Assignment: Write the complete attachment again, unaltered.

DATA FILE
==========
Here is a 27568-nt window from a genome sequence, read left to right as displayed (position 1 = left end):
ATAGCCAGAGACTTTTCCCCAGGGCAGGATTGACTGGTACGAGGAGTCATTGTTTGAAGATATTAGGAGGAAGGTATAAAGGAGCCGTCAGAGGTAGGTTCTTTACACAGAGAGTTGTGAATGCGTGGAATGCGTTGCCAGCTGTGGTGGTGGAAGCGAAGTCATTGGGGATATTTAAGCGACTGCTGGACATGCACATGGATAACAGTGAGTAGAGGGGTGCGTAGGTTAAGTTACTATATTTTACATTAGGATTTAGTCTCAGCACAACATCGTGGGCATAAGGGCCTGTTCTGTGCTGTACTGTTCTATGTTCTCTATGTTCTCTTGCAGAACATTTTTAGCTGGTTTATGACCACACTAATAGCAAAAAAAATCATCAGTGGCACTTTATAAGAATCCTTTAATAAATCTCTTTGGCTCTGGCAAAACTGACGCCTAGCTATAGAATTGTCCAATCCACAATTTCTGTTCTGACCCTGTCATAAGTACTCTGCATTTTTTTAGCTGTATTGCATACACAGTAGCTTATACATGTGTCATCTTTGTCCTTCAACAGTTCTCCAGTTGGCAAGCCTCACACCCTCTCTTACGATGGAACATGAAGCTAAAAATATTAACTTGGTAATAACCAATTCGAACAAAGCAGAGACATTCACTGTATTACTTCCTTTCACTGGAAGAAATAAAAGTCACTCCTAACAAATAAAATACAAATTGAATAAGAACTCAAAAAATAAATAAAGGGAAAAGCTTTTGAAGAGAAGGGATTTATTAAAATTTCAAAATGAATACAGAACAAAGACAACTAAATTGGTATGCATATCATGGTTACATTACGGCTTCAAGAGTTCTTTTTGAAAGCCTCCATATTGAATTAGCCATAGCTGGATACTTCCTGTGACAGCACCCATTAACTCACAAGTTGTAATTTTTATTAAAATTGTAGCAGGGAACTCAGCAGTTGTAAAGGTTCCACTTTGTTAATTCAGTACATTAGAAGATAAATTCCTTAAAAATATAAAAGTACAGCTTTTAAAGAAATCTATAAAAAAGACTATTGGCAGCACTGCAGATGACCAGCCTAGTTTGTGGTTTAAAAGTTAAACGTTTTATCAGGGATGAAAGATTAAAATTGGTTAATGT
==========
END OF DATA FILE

Here is a 27568-nt window from a genome sequence, read left to right as displayed (position 1 = left end):
ATAGCCAGAGACTTTTCCCCAGGGCAGGATTGACTGGTACGAGGAGTCATTGTTTGAAGATATTAGGAGGAAGGTATAAAGGAGCCGTCAGAGGTAGGTTCTTTACACAGAGAGTTGTGAATGCGTGGAATGCGTTGCCAGCTGTGGTGGTGGAAGCGAAGTCATTGGGGATATTTAAGCGACTGCTGGACATGCACATGGATAACAGTGAGTAGAGGGGTGCGTAGGTTAAGTTACTATATTTTACATTAGGATTTAGTCTCAGCACAACATCGTGGGCATAAGGGCCTGTTCTGTGCTGTACTGTTCTATGTTCTCTATGTTCTCTTGCAGAACATTTTTAGCTGGTTTATGACCACACTAATAGCAAAAAAAATCATCAGTGGCACTTTATAAGAATCCTTTAATAAATCTCTTTGGCTCTGGCAAAACTGACGCCTAGCTATAGAATTGTCCAATCCACAATTTCTGTTCTGACCCTGTCATAAGTACTCTGCATTTTTTTAGCTGTATTGCATACACAGTAGCTTATACATGTGTCATCTTTGTCCTTCAACAGTTCTCCAGTTGGCAAGCCTCACACCCTCTCTTACGATGGAACATGAAGCTAAAAATATTAACTTGGTAATAACCAATTCGAACAAAGCAGAGACATTCACTGTATTACTTCCTTTCACTGGAAGAAATAAAAGTCACTCCTAACAAATAAAATACAAATTGAATAAGAACTCAAAAAATAAATAAAGGGAAAAGCTTTTGAAGAGAAGGGATTTATTAAAATTTCAAAATGAATACAGAACAAAGACAACTAAATTGGTATGCATATCATGGTTACATTACGGCTTCAAGAGTTCTTTTTGAAAGCCTCCATATTGAATTAGCCATAGCTGGATACTTCCTGTGACAGCACCCATTAACTCACAAGTTGTAATTTTTATTAAAATTGTAGCAGGGAACTCAGCAGTTGTAAAGGTTCCACTTTGTTAATTCAGTACATTAGAAGATAAATTCCTTAAAAATATAAAAGTACAGCTTTTAAAGAAATCTATAAAAAAGACTATTGGCAGCACTGCAGATGACCAGCCTAGTTTGTGGTTTAAAAGTTAAACGTTTTATCAGGGATGAAAGATTAAAATTGGTTAATGT